Have we picked off the low hanging fruit?

A lot of organizations gravitate towards content marketing because of competitive pressure. While “keeping up with the Joneses” is a good reason to get things started, make sure that company’s low-hanging fruit is picked first. Ask yourself these questions:

  • Do we have a clear brand voice and message strategy? Is it working the way we want it to?
  • Is our company website working the way we want it to? Have we optimized it with the correct keyword strategy? Are we getting enough traffic? Is that traffic resulting in sales?
  • Does my company have a CRM? Do we have a solid process in place that is allowing it to be used to its full potential? Is it a Social CRM?

If you want to be successful in making a case for content marketing that will result in a successful implementation, start with the steps above. From the answers you receive, you will know enough about what needs to change in your organization in order to make it a business practice.

What else would you add? From your experience, what other questions are important to ask when building a corporate content marketing practice?

Author: Nate Riggs

Nate Riggs is the Founder and CEO of NR Media Group, a Columbus, Ohio-based marketing agency that works to change the way businesses use digital media to connect with customers, earn their trust and win their business for life. Nate will be releasing the Video Engineering Playbook early in 2015, and you can download sample chapters for free.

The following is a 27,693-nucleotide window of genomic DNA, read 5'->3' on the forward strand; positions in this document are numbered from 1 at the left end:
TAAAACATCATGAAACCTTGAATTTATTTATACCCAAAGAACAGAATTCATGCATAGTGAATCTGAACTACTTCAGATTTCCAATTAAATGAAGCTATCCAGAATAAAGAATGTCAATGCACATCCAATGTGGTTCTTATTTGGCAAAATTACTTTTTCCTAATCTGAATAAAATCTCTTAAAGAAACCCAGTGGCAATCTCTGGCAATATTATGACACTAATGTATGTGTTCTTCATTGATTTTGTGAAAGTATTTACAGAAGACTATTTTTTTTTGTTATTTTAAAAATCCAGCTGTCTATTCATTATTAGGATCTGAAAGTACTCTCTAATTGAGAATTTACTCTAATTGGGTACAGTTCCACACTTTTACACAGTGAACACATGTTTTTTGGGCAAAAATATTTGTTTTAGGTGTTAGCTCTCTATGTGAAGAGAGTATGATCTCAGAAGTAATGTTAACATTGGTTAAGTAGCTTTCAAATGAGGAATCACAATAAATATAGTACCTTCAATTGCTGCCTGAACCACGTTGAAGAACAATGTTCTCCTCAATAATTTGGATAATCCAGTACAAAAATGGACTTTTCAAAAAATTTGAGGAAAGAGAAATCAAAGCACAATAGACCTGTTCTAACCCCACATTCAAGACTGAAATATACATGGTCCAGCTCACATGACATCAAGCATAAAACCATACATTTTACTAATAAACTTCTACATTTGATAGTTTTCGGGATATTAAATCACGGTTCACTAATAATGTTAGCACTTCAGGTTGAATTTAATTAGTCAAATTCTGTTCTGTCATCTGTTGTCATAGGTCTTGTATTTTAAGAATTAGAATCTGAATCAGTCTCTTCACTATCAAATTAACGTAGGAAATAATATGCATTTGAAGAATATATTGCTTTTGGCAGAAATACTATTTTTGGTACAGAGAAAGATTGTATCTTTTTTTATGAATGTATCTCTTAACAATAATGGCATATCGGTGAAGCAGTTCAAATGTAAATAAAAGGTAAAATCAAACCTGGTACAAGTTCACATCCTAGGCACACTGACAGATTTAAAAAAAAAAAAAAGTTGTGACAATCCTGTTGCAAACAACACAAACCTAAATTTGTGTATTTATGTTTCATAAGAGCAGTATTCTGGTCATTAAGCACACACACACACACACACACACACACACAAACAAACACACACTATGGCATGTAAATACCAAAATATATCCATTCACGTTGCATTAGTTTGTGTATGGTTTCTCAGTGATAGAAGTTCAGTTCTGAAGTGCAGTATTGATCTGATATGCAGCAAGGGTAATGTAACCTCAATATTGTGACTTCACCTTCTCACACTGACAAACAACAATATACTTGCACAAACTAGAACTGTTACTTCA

Other posts by Nate Riggs

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  • joshpursuit

    Good post, Nate! There are a bunch of questions to ask, but you picked the first and most important ones. Too many companies are treating social media as the trend du jour, meaning senior management is OK as long as they don't have to put resources in, and practitioners don't have to…you know…actually do it. The last question is for those excited about creating a presence for their employer in social media. In short, do what gets results early, then boil the ocean.

  • http://nateriggs.com nateriggs

    Great points Josh. Part of really getting into content marketing I think lies in trial and error. If you look at all the really successful companies early on – Dell, Southwest, Zappos, BlendTech, etc. – they were all willing take a risk and dive in. Then, they adjusted their content strategies as they gained more and more experience. It takes the right answers to all of these questions to make that scenario work well. In reality, success in content marketing and social media is VERY much related to the elements of a company's culture…that's what I believe anyway. Thanks for the comment. 🙂

  • http://randymurrayonline.com/ Randy Murray

    I think that’s a very important point: Exactly who is going to write all of this content?

    There is a lot of warm and fuzzy thinking in the social media world that every corporate executive and thought leader is going to be able to write and communicate. That is clearly not the case.

    Any content marketing strategy needs to address content creation, including partners for these execs and leaders to help them. Many or most simply won’t or can’t do it on their own.

  • Jan Bush

    Great insight. Thank you